India’s Booming Population, Boon or Bane?

A pie chart showing major countries and their population percentage with the world

India with a population count of almost 1.35 Billion stands second in the entire planet after China. There are certain nations with similar ‘people per sq. Km’ ratios, one such example is of Japan and it has done remarkably great in terms of its wonderfully boosted economy. Can India do the same? Well, so far it has come up good with rising potential. The only question arises, could it come up to those expectations, because a lot has to done if India seeks to turn its massive population into its favour. If India looks to change its economy towards higher standards alike Japan, Indian citizens need to follow those strict discipline like the Japanese. More indigenous business setups has to be established to make India self-reliant and for this its humongous population with majority of youth (60 Cr. Plus) has to work much more seriously. A combined effort of its huge population would do wonders for India, it’s just that India needs to realise this before it’s too late to recover.

The main impact the growing population has is on the economic growth as a modest increase in national income under economic development is being eaten up by the increase in population. As a result, the per capita income of the country does not grow which in turn results in a poor standard of living. So, the overall development of the country and rise in per capita income are directly linked to population.

There is a similar scare mongering about too high a population density of Indian cities. According to them, cities are better with a lesser number of people so that they have less crowded roads, large expansive houses and lesser number of riders on commuter trains. But aren’t the advocates of sparsely populated cities arguing against their own economic well-being. Cities are vast and teeming with people not because city-dwellers like it that way but because economy and business demands it.

The rate of population growth depends on the difference between the birth rate and the death rate. Thus, the population growth experienced in India can largely be explained by variations in birth and death rates.

In 1900, India’s population count was roughly 24 Cr. In 1950-51, India’s population was 36 Cr. In 2001 it jumped to 100 Cr. This population begun soaring in the 1950s and saw the highest decadal growth of 24.8 per cent in the 1960s and 24.7 per cent in the 1970s. Since the 1980s, decadal growth has been falling and the 1990s saw a significant fall. In fact, India’s total fertility rate – a measure of the number of children born to a woman during her lifetime – was down from 5.9 in 1951 to 2.3 in 2011. The fertility rate due to the population policies and other measures has been falling but even then it is much higher compared to other countries. This means that the birth rate has been falling, but with rapid progress in medical sciences, the death rate has fallen which has ensured that the population grows.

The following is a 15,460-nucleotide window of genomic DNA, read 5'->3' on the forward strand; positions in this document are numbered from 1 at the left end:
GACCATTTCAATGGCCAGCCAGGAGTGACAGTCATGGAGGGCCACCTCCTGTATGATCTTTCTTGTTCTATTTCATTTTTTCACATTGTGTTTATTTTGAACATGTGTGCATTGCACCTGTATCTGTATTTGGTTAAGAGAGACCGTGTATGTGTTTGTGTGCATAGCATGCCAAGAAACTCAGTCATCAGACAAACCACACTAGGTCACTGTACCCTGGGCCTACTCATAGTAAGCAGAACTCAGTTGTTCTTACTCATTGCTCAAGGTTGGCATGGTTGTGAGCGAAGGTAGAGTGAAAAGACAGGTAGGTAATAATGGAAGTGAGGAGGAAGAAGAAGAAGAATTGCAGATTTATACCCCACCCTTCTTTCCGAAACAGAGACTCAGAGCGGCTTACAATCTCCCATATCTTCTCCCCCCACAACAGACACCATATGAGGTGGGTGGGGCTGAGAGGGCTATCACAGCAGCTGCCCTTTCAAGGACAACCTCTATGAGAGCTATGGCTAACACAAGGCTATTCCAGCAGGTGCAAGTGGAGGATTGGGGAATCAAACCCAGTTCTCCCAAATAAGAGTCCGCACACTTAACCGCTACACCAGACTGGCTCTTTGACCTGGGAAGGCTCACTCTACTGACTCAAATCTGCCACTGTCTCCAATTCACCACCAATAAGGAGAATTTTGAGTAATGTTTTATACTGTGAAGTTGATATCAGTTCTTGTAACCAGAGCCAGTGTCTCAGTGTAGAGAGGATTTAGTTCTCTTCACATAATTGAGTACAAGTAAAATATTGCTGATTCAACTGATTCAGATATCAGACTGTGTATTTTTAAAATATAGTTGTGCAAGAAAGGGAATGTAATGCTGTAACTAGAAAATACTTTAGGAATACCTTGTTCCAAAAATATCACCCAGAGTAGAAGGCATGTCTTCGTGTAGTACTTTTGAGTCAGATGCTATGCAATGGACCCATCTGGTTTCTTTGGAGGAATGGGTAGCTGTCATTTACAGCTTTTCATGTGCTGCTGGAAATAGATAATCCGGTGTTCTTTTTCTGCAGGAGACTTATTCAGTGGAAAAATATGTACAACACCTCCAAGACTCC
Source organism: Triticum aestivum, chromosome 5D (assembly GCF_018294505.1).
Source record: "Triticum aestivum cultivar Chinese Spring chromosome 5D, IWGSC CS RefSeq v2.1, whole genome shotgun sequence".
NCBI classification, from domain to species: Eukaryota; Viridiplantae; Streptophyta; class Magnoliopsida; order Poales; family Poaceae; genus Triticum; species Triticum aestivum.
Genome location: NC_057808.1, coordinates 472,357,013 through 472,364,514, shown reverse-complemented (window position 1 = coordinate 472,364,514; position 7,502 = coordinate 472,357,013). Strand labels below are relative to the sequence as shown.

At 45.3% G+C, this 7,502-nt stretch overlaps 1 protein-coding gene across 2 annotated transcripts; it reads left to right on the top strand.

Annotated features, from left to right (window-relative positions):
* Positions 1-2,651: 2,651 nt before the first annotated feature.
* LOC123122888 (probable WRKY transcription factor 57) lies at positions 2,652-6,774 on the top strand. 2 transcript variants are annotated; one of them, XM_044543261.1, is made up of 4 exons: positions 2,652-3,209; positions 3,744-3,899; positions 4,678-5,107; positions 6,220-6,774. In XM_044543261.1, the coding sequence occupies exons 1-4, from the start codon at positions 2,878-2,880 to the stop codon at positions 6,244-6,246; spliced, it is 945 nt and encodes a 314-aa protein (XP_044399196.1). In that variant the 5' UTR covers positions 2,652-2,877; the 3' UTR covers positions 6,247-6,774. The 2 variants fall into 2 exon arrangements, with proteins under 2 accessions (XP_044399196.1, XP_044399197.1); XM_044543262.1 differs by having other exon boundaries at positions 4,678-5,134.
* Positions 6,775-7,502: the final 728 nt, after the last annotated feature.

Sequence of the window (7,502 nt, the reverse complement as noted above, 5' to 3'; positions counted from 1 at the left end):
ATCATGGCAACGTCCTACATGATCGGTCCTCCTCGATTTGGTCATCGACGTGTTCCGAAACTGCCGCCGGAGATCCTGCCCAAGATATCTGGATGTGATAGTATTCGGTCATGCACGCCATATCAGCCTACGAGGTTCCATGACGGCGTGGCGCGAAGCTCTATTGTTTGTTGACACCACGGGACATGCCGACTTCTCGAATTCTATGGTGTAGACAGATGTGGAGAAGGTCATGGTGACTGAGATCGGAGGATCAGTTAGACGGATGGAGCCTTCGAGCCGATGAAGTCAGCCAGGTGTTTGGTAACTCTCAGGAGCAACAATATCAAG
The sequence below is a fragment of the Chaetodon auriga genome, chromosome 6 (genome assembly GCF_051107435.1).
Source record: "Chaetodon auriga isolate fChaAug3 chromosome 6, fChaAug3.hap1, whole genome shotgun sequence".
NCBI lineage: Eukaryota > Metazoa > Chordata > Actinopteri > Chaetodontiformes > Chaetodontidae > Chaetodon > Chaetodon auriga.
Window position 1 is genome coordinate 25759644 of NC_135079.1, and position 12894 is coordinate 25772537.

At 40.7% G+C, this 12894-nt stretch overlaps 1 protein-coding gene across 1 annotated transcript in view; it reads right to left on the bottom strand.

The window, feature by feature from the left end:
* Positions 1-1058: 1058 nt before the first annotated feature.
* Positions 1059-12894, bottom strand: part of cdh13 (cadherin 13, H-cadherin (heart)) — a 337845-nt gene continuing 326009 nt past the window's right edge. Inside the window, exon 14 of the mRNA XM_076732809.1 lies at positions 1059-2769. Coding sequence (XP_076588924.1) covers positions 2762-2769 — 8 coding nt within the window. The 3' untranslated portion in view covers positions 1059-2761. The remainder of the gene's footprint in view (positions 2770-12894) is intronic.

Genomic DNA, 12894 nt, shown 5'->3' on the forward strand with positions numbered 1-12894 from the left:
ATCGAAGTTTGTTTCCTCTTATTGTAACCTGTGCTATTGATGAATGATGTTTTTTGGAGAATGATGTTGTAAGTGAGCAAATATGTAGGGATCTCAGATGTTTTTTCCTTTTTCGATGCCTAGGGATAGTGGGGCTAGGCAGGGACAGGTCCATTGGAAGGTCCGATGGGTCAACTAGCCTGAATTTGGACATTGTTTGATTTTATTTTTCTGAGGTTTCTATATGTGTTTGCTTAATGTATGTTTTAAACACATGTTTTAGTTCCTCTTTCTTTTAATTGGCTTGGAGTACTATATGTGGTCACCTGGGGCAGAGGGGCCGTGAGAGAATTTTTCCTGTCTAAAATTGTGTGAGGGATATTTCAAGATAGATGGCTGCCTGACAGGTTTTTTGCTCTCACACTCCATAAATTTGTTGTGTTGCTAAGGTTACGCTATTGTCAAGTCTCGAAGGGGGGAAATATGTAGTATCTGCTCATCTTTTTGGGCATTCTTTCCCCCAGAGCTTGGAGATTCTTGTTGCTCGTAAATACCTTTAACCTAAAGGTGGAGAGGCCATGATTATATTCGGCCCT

Other reasons that have contributed to high birth rates are early marriages, lack of awareness, poverty and illiteracy, and illegal migration.

A recent report by the UN predicts that India’s population could surpass that of China by around 2024. And this is despite the fact that the country has one of the oldest family planning programmes in the world, dating back to 1951.

In the year 2017, the government of India launched Mission Parivar Vikas as a part of its national family planning initiative. It marks the first attempt at the government level to deal with family planning as a social issue rather than just a health issue, to be dealt with at a health centre. The initiative incorporates a component called ‘Saas Bahu Sammelans’ aimed at improving communication between mothers-in-law and daughters-in-law. It would not be right to say that the programs initiated by the government to rein in population growth have not been successful. A fertility rate of about 2.1 is a benchmark figure for ensuring a broadly stable population.

The growth should be stabilised by raising awareness among all the citizens on India, specifically in the rural regions of India because this isn’t just the government’s task from planning committee. This concerns each individual of India and to the world as well. Where we have reached so far could not be undone, this is obvious but what we could definitely do is make good use of it. Let’s engage, educate and expand the minds of Indians, specifically the Youth.